The third demand is influence. He who pays the piper calls the tune. It is safe to say that no changes will be made to anything of significance in English cricket without Sky agreeing to it. It is indisputable that the income stream from Sky to the ECB to the Counties can only exist if the content for Sky is in place. The ECB has to deliver that content – predominantly Test matches, ODIs and international and domestic Twenty20.  

The events of the past week which have brought the malignancy of the Murdoch empire into sharp relief present an opportunity for those who argue for change to English cricket to act. Because, as I have tried to show, the whole pack of cards is sustained only by the Sky deal. Remove BSkyB from the equation and sanity will prevail. It wont be easy – but it sure is necessary. Let’s run through the plusses. If English cricket returns to terrestrial television then cricket viewership figures would return to the levels they were when it was on Channel 4 in 2005. But there will be less money in the pot – so the ECB will be forced to so something about the unsustainable nonsense that is an 18 County structure. And for the ECB the benefit is that in a more principled media rights environment it would always be they not the broadcaster that called the tune.

Our summer sport should not be in hock to Rupert Murdoch. We should not have to pay £100 for a seat in the Grandstand at the Lord's Test match or £50 a month to watch it on television. We should have competitive cricket clubs at the highest level playing in fine urban grounds with predominantly top English players in their squads. Cricket should be run by and for cricket fans not for the benefit of dubious and squalid commercial enterprises for whom the only measure of success is financial. That’s what the “Spirit of Cricket” should mean.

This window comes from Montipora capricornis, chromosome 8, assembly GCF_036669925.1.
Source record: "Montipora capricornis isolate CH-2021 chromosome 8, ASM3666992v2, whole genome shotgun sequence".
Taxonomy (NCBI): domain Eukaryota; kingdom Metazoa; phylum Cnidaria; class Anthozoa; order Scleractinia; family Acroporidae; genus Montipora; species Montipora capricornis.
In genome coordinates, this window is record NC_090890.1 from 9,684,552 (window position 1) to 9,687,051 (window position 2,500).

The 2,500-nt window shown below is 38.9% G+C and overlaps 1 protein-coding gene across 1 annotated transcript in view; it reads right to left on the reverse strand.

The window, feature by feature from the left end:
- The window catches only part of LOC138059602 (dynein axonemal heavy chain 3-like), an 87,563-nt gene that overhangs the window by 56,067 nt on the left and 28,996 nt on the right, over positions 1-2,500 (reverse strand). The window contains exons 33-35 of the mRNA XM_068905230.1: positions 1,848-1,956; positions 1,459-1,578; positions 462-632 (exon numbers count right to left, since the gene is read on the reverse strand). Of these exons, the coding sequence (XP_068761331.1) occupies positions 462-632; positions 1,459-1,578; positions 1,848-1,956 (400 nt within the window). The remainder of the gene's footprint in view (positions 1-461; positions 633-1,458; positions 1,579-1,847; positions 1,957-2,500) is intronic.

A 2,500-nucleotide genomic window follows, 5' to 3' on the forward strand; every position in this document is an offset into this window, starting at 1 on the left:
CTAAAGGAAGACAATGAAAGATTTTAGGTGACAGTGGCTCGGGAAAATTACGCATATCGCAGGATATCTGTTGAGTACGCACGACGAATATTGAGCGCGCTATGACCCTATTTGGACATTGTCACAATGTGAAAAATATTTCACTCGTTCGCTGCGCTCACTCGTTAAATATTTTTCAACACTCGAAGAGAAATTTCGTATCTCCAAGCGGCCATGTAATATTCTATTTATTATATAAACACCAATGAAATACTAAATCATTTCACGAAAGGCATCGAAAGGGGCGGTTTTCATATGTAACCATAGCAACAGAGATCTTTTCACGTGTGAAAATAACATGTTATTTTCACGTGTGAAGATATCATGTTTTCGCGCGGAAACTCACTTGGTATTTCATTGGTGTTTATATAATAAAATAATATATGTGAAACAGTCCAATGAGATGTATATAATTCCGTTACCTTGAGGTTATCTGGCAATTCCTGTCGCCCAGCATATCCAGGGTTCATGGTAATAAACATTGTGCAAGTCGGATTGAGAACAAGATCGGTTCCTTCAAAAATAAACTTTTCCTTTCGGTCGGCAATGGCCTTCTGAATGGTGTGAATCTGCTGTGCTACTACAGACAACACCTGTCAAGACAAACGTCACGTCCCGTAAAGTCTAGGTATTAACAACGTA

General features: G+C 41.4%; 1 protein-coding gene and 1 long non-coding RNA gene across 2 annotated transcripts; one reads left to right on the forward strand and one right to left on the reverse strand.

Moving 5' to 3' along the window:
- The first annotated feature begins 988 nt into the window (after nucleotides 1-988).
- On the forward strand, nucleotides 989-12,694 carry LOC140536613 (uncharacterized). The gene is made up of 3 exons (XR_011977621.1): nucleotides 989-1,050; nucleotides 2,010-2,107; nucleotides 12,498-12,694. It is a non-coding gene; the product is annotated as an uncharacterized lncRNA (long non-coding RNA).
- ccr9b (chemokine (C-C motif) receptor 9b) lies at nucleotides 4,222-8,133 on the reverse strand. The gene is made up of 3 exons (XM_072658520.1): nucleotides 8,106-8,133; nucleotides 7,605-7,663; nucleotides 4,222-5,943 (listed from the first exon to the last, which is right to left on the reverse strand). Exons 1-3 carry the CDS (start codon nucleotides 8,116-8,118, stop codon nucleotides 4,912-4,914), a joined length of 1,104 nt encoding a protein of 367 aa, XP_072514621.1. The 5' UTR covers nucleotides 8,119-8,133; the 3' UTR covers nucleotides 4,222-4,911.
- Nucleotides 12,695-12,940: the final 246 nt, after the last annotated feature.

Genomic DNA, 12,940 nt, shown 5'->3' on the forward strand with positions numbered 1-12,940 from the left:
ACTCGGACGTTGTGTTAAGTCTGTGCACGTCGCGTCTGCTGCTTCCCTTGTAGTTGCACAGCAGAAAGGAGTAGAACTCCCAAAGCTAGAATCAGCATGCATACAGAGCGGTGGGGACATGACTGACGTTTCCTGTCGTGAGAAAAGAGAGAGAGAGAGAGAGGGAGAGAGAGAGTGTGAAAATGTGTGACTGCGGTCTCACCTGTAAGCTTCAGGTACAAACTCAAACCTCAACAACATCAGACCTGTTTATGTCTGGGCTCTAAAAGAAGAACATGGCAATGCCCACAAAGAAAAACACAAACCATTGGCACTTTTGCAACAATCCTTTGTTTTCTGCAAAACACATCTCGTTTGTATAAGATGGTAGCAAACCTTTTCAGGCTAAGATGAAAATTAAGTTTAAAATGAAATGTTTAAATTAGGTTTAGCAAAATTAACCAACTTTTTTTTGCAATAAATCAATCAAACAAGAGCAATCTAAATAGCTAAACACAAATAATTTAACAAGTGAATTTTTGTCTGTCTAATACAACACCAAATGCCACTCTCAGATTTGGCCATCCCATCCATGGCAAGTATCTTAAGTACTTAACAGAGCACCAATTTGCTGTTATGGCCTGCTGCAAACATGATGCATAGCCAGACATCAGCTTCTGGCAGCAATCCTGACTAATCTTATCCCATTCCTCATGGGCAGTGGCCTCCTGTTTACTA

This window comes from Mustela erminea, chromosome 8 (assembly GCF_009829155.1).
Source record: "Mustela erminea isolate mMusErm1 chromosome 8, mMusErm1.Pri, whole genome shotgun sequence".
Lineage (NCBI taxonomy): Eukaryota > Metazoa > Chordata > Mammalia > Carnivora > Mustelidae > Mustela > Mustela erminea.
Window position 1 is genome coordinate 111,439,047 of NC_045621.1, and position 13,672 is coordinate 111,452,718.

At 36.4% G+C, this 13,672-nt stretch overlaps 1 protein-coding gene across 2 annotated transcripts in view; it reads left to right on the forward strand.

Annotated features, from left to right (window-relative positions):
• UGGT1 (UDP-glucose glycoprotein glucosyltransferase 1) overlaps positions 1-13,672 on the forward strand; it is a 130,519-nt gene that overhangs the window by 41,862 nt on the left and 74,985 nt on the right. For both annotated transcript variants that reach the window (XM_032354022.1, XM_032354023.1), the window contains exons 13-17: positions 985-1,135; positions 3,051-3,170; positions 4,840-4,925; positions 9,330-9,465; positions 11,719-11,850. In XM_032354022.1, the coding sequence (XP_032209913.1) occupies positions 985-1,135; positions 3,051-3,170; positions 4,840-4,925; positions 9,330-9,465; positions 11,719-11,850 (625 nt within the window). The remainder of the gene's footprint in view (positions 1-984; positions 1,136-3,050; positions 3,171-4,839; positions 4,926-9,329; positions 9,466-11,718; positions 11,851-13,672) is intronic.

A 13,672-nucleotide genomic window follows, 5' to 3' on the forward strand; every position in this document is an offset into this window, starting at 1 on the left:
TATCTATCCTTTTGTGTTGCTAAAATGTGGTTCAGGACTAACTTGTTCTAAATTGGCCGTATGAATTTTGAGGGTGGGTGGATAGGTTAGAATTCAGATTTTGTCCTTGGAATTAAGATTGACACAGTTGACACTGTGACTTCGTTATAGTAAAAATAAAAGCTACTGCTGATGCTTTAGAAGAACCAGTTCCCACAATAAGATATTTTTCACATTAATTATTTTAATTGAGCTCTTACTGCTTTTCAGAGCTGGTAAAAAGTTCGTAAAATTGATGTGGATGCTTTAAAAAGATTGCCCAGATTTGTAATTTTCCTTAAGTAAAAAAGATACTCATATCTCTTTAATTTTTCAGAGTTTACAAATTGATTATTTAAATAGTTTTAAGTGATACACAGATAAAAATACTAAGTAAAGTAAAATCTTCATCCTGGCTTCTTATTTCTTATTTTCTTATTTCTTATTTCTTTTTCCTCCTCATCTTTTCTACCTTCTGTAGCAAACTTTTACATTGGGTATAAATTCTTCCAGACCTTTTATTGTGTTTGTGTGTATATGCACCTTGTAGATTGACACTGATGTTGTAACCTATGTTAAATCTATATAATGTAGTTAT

Wednesday, July 06, 2011

The wit and wisdom of Graeme Swann

Graeme Swann is a wag – and very funny he can be as well. His video reports from the Ashes tour were often hilarious and Swann’s intelligence as well as his humour shone though. So why would he make remarks as crass as he has as reported in n today’s newspapers? According to Swann Broad is


  “one of the best bowlers in England, certainly in my top two, and I love his aggression and the streak of nastiness about him because you definitely need that as a bowler. I don’t want to see our fast bowlers opening a kitten sanctuary; I want to see them bowling bouncers and breaking people’s fingers.”

Professional cricketers, like all pro sportsmen, have two main fears. One is that they will lose their form and the other is that they will be injured. Either can lead to a loss of place in the team and to loss of earnings – even to premature retirement. For Swann to call on a colleague to break the fingers of his opponents is about as far from the spirit of the game as you can get.  It happens – but I have never heard before one bowler call upon another to injure a batsman. I know what Swann means about fast bowlers – they do need to intimidate but they need to do this fairly and not to aim not at the player’s body or hands with a view to physically damaging them.

Sorry Graeme but this was an ill-considered remark and even though you said it lightly and perhaps didn't mean it  it gives a bad example to all cricketers, especially young ones, as to what the game of cricket is all about.